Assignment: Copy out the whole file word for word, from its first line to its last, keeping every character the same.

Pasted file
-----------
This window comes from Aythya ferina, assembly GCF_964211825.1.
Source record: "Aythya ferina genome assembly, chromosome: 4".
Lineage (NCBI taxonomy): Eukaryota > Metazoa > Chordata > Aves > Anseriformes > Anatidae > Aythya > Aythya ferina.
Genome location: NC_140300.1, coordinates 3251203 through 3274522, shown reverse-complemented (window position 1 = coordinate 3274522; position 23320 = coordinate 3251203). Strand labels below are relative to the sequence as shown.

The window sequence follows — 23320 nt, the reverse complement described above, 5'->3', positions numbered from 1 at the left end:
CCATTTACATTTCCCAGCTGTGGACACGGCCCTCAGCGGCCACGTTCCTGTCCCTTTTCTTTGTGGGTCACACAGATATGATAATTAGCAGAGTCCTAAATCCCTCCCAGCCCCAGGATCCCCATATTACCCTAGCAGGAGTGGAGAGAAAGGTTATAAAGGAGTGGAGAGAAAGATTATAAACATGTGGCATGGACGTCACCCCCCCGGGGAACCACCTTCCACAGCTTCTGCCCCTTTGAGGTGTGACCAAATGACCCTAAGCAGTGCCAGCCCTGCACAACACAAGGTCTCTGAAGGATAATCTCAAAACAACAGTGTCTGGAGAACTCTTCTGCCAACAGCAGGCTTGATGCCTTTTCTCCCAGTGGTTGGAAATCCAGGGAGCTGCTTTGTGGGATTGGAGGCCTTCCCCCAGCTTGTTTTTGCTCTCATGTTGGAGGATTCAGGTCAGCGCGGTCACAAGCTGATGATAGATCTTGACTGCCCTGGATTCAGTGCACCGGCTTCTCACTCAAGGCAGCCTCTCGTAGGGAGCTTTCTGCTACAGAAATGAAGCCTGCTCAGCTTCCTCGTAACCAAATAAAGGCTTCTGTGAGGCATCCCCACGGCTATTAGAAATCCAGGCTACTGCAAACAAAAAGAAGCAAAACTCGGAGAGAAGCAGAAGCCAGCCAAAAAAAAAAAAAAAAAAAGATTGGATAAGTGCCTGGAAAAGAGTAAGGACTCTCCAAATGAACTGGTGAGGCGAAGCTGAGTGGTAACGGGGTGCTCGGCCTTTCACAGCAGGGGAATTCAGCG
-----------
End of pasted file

This window comes from Aythya ferina, assembly GCF_964211825.1.
Source record: "Aythya ferina genome assembly, chromosome: 4".
Lineage (NCBI taxonomy): Eukaryota > Metazoa > Chordata > Aves > Anseriformes > Anatidae > Aythya > Aythya ferina.
Genome location: NC_140300.1, coordinates 3251203 through 3274522, shown reverse-complemented (window position 1 = coordinate 3274522; position 23320 = coordinate 3251203). Strand labels below are relative to the sequence as shown.

The window sequence follows — 23320 nt, the reverse complement described above, 5'->3', positions numbered from 1 at the left end:
CCATTTACATTTCCCAGCTGTGGACACGGCCCTCAGCGGCCACGTTCCTGTCCCTTTTCTTTGTGGGTCACACAGATATGATAATTAGCAGAGTCCTAAATCCCTCCCAGCCCCAGGATCCCCATATTACCCTAGCAGGAGTGGAGAGAAAGGTTATAAAGGAGTGGAGAGAAAGATTATAAACATGTGGCATGGACGTCACCCCCCCGGGGAACCACCTTCCACAGCTTCTGCCCCTTTGAGGTGTGACCAAATGACCCTAAGCAGTGCCAGCCCTGCACAACACAAGGTCTCTGAAGGATAATCTCAAAACAACAGTGTCTGGAGAACTCTTCTGCCAACAGCAGGCTTGATGCCTTTTCTCCCAGTGGTTGGAAATCCAGGGAGCTGCTTTGTGGGATTGGAGGCCTTCCCCCAGCTTGTTTTTGCTCTCATGTTGGAGGATTCAGGTCAGCGCGGTCACAAGCTGATGATAGATCTTGACTGCCCTGGATTCAGTGCACCGGCTTCTCACTCAAGGCAGCCTCTCGTAGGGAGCTTTCTGCTACAGAAATGAAGCCTGCTCAGCTTCCTCGTAACCAAATAAAGGCTTCTGTGAGGCATCCCCACGGCTATTAGAAATCCAGGCTACTGCAAACAAAAAGAAGCAAAACTCGGAGAGAAGCAGAAGCCAGCCAAAAAAAAAAAAAAAAAAAGATTGGATAAGTGCCTGGAAAAGAGTAAGGACTCTCCAAATGAACTGGTGAGGCGAAGCTGAGTGGTAACGGGGTGCTCGGCCTTTCACAGCAGGGGAATTCAGCG